Palace to ‘modify’ Bangsamoro draft law

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CONTRARY to reports that the draft of the Bangsamoro Basic Law that was submitted to Malacañang on Monday is already ripe for submission to Congress, Presidential Communications Secretary Herminio Coloma Jr. said the measure still has to be “modified.”

Describing the document as a “working draft,” the Palace official explained that it still has to pass the scrutiny of government lawyers.

“Only this morning, I sent a text message from the Office of the Executive Secretary regarding the submission yesterday [Monday] of a working draft. By definition, a draft is something that can be supplemented and that can be modified until it is finalized,” Coloma said.

The official was reacting to claims that the submitted draft was lacking in details in terms of policing structure and the Bangsamoro waters. He said though that he was not aware of the missing details but that he would verify it with the Office of the President.


“Even if we knew it, what is most material and what is most important, I believe, is that the legal team will be able to do everything that is necessary to be able to submit the draft bill to the President for his own review and approval,” Coloma pointed out.

Nevertheless, he said he is confident that the Palace review will be done the soonest so that the final version of the bill can be submitted for Congress’ approval.

“The commitment of both panels is to come up with a draft bill that the President will review and certify as urgent to Congress. So this is a joint effort and both sides are doing what is necessary with the sense of urgency to be able to complete the task at hand within the indicative timetable,” Coloma added.

He assured that the government and MILF panels have exercised “due diligence, industry and determination” in order to complete the agreement.

“I think we can say with a reasonable degree of confidence that there is reason to be optimistic that the timetable can be met,” Coloma said.

According to him, the Palace legal team has been monitoring developments in the talks since Day 1 and that the government panel headed by Prof. Miriam Coronel-Ferrer consulted regularly with the same Palace lawyers now reviewing the draft.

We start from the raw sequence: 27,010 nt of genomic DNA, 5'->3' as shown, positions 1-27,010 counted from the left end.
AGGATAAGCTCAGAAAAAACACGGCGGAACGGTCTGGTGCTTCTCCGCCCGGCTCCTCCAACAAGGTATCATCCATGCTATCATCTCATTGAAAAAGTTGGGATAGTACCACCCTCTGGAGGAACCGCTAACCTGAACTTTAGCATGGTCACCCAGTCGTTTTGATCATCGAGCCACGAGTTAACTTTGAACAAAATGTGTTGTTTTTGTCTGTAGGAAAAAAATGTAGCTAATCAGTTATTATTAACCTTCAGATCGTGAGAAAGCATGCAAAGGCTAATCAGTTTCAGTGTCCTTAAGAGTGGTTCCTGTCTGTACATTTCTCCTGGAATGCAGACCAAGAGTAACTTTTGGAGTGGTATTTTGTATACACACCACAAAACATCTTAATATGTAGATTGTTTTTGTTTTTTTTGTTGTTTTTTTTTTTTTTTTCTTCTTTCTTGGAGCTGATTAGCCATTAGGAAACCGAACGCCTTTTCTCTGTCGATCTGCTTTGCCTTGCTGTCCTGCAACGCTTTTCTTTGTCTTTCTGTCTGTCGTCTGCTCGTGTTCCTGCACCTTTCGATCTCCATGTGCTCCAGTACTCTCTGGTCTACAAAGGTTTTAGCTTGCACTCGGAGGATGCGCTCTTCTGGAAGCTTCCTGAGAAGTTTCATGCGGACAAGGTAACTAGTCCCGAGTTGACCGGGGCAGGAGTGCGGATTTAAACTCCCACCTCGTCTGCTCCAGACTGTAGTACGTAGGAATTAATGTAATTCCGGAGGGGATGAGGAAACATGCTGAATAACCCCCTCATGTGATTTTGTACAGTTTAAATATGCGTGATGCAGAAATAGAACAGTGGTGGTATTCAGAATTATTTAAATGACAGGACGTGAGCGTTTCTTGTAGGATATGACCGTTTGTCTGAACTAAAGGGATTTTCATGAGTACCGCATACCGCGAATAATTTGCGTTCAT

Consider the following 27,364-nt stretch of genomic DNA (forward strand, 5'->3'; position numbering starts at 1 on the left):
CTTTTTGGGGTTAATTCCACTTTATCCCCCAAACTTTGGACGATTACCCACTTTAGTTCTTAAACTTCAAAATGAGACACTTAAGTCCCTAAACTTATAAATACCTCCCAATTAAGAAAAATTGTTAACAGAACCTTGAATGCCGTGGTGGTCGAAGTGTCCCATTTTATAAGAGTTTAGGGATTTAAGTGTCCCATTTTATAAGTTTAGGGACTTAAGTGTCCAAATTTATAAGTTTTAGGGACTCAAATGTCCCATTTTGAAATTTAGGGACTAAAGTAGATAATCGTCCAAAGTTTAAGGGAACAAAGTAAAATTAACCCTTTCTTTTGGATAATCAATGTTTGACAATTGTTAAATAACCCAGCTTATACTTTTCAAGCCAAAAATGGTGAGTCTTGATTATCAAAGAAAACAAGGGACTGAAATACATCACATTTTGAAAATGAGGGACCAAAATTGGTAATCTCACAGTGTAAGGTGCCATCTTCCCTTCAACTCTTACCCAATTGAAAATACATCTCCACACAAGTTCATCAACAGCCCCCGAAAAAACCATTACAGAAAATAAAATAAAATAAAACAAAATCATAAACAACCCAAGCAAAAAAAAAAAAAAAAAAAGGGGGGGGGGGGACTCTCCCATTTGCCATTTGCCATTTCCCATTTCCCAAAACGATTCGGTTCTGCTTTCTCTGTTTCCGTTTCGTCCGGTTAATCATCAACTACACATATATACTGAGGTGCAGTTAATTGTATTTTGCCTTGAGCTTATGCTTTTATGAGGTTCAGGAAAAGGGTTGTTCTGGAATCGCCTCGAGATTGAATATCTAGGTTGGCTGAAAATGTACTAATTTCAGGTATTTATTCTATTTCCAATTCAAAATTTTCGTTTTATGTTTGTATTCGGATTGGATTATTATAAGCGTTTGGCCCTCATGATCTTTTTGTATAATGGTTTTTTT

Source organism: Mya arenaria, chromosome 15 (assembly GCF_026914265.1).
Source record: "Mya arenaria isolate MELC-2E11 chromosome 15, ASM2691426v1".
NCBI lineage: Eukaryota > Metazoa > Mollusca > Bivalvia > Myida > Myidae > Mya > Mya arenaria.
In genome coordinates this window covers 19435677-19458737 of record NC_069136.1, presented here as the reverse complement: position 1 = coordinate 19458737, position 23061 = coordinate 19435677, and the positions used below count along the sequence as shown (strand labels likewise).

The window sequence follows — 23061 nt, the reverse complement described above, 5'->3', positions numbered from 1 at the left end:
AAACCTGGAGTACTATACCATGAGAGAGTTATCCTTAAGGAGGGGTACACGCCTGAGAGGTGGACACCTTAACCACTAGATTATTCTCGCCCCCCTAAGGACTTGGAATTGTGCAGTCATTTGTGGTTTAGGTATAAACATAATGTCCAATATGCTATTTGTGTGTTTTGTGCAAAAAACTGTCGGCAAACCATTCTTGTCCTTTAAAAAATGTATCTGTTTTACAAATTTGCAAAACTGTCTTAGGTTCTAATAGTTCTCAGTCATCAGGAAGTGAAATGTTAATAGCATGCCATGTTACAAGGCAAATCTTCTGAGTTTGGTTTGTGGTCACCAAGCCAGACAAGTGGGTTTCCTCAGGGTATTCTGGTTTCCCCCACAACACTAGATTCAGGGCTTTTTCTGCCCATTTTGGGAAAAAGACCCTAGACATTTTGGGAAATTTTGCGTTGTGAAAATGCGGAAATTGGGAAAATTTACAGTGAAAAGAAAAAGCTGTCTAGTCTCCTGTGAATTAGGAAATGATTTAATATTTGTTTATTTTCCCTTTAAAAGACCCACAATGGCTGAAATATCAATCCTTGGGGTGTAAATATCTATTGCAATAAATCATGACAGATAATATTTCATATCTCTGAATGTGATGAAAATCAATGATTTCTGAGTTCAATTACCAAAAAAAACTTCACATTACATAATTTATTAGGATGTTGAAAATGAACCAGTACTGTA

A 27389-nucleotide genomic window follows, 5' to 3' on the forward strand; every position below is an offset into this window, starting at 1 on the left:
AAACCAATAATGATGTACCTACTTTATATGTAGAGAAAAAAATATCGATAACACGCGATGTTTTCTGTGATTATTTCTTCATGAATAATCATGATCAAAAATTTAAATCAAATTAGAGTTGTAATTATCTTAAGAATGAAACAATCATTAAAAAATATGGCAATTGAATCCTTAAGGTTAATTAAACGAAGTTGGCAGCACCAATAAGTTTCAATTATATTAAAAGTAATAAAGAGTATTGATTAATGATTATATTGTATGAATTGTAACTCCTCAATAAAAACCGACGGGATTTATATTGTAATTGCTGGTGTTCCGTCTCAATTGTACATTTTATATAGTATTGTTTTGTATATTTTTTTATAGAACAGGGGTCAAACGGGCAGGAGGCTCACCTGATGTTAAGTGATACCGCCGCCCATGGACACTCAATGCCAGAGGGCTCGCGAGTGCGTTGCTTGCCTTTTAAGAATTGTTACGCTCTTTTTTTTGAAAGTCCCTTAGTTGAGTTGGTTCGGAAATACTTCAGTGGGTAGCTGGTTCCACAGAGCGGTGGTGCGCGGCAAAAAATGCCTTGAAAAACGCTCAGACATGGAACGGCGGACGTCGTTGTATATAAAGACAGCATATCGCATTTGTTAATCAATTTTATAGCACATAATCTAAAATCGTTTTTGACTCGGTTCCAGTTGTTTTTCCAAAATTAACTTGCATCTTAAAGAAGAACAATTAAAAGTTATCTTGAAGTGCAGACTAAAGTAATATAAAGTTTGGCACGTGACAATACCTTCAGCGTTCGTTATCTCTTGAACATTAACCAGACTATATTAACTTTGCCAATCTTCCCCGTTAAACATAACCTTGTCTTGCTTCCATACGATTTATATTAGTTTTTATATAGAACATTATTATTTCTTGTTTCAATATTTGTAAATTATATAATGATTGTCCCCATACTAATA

“We can be assured that the people that are doing the reviewing are quite familiar with the agreement, and the Bangsamoro Transitory Commission would have referred extensively to the Comprehensive Agreement on the Bangsamoro [CAB] itself,” Coloma said.

Government lawyers, he added, have studied each annex that had been approved to find out how they can come into play in the draft bill. There are four annexes comprising the CAB that was signed on March 27.

“Even when we were in the earlier stage of drafting the Comprehensive Agreement, there was already close coordination on both sides, and the people that are now tasked to review it are quite familiar with the provisions of the agreement, and we would expect them to be familiar with the provisions of the proposed law, which are anyway based on the agreement itself,” Coloma said.

On Monday, the BTC headed by Mohaqer Iqbal submitted the draft measure to the Office of the President and it was Undersecretary Mike Musngi who officially received it.

Palace deputy spokesperson Abigail Valte said the measure will be reviewed by the Palace legal team composed of Chief Presidential Legal Counsel Secretary Benjamin Caguioa, “as well as other legal minds in the executive branch of government.”

She added that the Office of the Solicitor General will also be “lending their help” on the matter.

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2 Comments

  1. Bangsamoro cannot subdivide Philippine Waters and call a portion “Bangsamoro Waters”. Reading the article it appears that the proofreaders of the draft are considering such “dividing the waters”, which cannot be in whatever ways and means, consult the Department of Foreign or consult with Secretary Romulo. In short the draft is entirely a trash.

  2. “Palace deputy spokesperson Abigail Valte said the measure will be reviewed by the Palace legal team composed of Chief Presidential Legal Counsel Secretary Benjamin Caguioa, “as well as other legal minds in the executive branch of government.”

    This adminstration is not known for intellectual minds, much less legal experts.